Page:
the power of a story told well

Posted: April 8, 2013 in Uncategorized

I cried tonight so hard during supper that my tacos were salted with tears.  Blubbered and blew my nose and pulled myself together and then cried all over again.  No makeup is left on my face, and my head still hurts from the fierceness of those sobs. 

I was overcome by the power of story.

With the increased battery life I’ve gained since moving to my Iphone 5, I’ve been really into listening to podcasts.  I like to listen while I cook and clean and especially while I do dishes.  I was telling my son this, the last time he came through, and he clued me into one I hadn’t heard of – a show public radio show called “This American Life.” 

I’ve only listened to two programs there thus far – a two-part series, to be specific, about Harper High School on the south side of Chicago.  More specifically, here is a description of that series:

We spent five months at Harper High School in Chicago, where last year alone 29 current and recent students were shot. 29. We went to get a sense of what it means to live in the midst of all this gun violence, how teens and adults navigate a world of funerals and Homecoming dances. We found so many incredible and surprising stories…

I listened to the first part yesterday.  I was still in “audience” mode.  I appreciated the artistry of the presentation, the grit of the truth.  I got to know the “characters,” who were not characters at all, but real lives in real time in my very favorite city.  I found it thought-provoking, challenging, sad.  I still felt a very real delineation between that world and mine, though.  It was still mostly *entertainment* to me.

Tonight while I made supper and then sat down to eat it, I listened to part 2.  It was a return to people who were known to me now, from administrators to social workers to students.  It was up close, it was detailed, it was real.  Much of it reminded me of the stories from my time working in a high school – no, there weren’t 29 people being shot in a year there, but yes, the level of daily personal tragedy and hopelessness were often right up there with what I was hearing on this radio program.  It wasn’t a movie, or a fiction book, or a drama, or something dreamed up in someone’s head.  It was real lives, being daily ruined and stolen and worn down, robbed of hope.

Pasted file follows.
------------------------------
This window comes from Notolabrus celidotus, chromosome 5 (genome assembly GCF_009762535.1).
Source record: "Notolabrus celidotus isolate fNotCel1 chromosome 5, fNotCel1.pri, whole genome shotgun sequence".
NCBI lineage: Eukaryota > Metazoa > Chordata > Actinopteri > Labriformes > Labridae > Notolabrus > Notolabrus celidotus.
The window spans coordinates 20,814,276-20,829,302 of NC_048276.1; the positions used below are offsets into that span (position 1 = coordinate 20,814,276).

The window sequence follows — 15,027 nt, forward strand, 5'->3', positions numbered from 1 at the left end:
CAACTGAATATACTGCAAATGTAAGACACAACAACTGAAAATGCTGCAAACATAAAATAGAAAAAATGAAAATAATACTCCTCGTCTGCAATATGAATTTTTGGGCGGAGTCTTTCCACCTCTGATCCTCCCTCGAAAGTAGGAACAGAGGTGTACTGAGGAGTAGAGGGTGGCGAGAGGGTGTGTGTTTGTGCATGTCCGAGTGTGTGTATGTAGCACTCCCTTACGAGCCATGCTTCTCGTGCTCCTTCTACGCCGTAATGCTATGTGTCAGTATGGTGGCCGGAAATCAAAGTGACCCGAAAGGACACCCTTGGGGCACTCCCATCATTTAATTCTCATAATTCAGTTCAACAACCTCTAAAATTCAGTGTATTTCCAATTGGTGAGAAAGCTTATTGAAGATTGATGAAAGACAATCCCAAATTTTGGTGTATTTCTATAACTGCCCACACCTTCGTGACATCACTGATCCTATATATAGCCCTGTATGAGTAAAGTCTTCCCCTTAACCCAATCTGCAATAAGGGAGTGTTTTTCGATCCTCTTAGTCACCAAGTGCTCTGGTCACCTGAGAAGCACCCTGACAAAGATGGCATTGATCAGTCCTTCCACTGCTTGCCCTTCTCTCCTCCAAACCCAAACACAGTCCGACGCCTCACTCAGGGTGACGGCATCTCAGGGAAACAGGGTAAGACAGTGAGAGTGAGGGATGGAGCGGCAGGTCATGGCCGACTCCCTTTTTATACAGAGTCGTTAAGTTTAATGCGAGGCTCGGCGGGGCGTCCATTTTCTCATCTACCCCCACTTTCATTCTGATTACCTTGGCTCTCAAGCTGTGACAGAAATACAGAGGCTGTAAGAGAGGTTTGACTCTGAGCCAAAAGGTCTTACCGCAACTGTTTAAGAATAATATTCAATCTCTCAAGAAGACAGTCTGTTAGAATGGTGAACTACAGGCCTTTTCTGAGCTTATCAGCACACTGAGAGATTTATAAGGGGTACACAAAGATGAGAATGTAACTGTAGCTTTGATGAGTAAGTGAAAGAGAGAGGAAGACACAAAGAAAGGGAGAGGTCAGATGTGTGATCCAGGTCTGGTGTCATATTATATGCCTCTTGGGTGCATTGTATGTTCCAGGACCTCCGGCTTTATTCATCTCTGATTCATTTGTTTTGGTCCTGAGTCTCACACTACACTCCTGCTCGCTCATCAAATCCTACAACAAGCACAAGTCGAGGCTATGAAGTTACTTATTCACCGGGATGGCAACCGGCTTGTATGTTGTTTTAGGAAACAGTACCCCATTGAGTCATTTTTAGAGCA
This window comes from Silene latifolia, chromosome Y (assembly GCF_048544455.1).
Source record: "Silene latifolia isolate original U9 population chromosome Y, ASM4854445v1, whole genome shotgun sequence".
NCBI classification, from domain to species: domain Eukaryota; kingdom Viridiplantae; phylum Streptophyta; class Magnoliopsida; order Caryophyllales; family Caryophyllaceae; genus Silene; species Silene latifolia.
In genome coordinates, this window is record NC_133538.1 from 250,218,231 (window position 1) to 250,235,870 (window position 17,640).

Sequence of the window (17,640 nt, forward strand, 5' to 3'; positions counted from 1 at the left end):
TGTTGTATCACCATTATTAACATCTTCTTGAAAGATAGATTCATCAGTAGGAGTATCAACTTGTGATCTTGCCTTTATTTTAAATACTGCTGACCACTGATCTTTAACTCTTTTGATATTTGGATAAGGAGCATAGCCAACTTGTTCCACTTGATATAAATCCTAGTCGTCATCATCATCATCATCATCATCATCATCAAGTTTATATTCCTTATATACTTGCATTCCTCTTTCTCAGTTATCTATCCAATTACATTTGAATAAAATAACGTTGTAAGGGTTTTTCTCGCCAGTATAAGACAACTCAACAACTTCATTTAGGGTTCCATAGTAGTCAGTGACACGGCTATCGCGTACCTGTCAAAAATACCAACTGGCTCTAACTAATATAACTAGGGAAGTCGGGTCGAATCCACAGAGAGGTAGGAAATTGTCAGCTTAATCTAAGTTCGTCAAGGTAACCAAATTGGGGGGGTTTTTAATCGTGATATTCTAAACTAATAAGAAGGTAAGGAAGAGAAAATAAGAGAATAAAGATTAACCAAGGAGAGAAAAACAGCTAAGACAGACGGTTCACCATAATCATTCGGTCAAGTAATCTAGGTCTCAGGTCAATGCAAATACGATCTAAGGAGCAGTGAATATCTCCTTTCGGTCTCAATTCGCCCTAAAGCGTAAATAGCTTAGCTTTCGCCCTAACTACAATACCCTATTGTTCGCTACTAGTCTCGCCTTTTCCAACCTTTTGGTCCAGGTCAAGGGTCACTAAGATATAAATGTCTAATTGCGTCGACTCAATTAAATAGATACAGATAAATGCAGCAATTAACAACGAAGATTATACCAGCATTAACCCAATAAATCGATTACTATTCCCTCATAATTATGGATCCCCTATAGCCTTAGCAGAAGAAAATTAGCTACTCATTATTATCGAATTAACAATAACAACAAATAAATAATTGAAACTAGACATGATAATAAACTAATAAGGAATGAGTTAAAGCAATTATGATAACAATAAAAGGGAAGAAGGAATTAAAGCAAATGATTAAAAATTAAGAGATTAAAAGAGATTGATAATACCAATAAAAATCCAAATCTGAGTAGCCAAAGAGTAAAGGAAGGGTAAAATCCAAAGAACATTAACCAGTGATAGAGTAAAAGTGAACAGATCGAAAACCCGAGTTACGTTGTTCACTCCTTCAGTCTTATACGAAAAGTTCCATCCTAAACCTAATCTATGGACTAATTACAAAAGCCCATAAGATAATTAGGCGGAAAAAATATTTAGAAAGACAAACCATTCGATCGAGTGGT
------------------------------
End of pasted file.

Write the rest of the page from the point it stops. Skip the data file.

That came sneaking up on me, emotionally.  I didn’t know I was going to cry – I just sort of landed in the middle of a sob and went from there.  The weight of all that brokenness, all that pain, all that distance away from God in so many lives was pressing down on me.  I cried for the kids who have never known different, who can’t find a place of safety.  I cried for the parents who are watching their kids die and don’t know how to change it.  I cried for the teachers and social workers and administrators who fight daily to change it, in the face of a consistent message that shouts THIS WILL NEVER CHANGE.  I cried for all the people who can hear a story like this and not give a damn, because it’s not in their back yard. 

This is the power of story.  It is greater, I think, than the power of philosophy or politics or religion or reason or ideas or ideals or arguments.  A story well told can touch the heart.  It can make a life that will never touch mine matter to me.  It can pull me out of my comfortable, cushy, satisfied little life and remind me that what I can see and touch and understand, what I personally experience daily, is not the whole world. 

Last week at small group, we talked about those times when it seems wrong that the sun should still be shining.  Like as I watched the twin towers fall, and the sunshine was so perfect, cascading in through the windows.  Like as I read the newspaper accounts of the horror of post-Katrina New Orleans, and beautiful, ordinary days continued all around me.  I was struck by that feeling tonight – that in places like Harper High School, the level of darkness and mayhem and loss and hopelessness is such that many who walk its halls must wonder how the sun can still shine, how ordinary life can just go on, how the world does not stop to weep and scream for the horror that they are living. 

The power of story is an incredible tool in the face of that.  I believe it has a power to change hearts and circumstances in ways that nothing else can. 

There aren’t many things I enjoy more than telling a good story – or, more accurately, telling a story well.  I wonder where He might offer me opportunity to make a difference by doing just that.  Hmm. 


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